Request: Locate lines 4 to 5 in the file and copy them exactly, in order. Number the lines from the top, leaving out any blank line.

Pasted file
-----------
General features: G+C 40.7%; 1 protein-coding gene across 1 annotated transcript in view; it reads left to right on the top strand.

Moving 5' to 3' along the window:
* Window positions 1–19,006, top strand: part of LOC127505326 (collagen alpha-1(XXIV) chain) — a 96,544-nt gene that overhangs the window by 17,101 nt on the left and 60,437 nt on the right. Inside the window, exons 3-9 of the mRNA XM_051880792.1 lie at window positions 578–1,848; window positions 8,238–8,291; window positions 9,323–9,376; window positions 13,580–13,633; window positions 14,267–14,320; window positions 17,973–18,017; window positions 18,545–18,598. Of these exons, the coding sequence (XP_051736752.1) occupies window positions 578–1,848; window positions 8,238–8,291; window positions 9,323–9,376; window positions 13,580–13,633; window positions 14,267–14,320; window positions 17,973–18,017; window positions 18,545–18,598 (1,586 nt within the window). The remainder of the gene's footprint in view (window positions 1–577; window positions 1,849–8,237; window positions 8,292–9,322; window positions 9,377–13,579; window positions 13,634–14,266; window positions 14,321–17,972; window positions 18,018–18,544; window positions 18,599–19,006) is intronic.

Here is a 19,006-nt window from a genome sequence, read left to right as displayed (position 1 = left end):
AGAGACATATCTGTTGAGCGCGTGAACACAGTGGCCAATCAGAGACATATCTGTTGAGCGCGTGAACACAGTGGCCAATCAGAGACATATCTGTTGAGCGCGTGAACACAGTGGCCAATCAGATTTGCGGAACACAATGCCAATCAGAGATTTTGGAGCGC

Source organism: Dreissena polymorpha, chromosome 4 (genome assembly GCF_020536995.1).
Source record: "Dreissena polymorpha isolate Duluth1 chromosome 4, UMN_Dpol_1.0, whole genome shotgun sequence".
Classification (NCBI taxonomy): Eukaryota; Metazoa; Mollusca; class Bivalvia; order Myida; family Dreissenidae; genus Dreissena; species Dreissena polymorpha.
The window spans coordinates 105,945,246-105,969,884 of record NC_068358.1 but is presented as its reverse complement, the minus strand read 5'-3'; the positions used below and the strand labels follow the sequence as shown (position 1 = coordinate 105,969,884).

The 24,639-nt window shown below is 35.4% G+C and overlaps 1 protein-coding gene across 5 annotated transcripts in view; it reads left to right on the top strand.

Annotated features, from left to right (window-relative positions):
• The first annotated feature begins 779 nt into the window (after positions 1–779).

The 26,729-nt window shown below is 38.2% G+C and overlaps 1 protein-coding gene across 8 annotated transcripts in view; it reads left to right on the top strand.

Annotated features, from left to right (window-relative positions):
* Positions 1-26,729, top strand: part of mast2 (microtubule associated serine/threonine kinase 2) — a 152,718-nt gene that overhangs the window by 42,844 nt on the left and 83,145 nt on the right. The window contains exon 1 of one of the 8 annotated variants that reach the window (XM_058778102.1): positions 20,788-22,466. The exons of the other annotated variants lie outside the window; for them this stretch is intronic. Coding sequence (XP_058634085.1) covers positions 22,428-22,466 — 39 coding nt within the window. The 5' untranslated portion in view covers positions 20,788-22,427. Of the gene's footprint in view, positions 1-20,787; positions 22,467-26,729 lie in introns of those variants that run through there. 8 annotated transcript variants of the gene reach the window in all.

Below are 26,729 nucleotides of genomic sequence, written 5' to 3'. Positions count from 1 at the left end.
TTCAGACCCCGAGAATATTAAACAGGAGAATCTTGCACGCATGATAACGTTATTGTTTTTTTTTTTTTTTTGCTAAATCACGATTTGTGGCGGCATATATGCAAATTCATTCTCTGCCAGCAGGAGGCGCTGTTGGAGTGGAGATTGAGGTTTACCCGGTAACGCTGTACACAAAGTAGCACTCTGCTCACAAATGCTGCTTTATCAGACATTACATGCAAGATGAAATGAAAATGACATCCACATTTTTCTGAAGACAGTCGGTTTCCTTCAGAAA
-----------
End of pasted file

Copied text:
Here is a 19,006-nt window from a genome sequence, read left to right as displayed (position 1 = left end):
AGAGACATATCTGTTGAGCGCGTGAACACAGTGGCCAATCAGAGACATATCTGTTGAGCGCGTGAACACAGTGGCCAATCAGAGACATATCTGTTGAGCGCGTGAACACAGTGGCCAATCAGATTTGCGGAACACAATGCCAATCAGAGATTTTGGAGCGC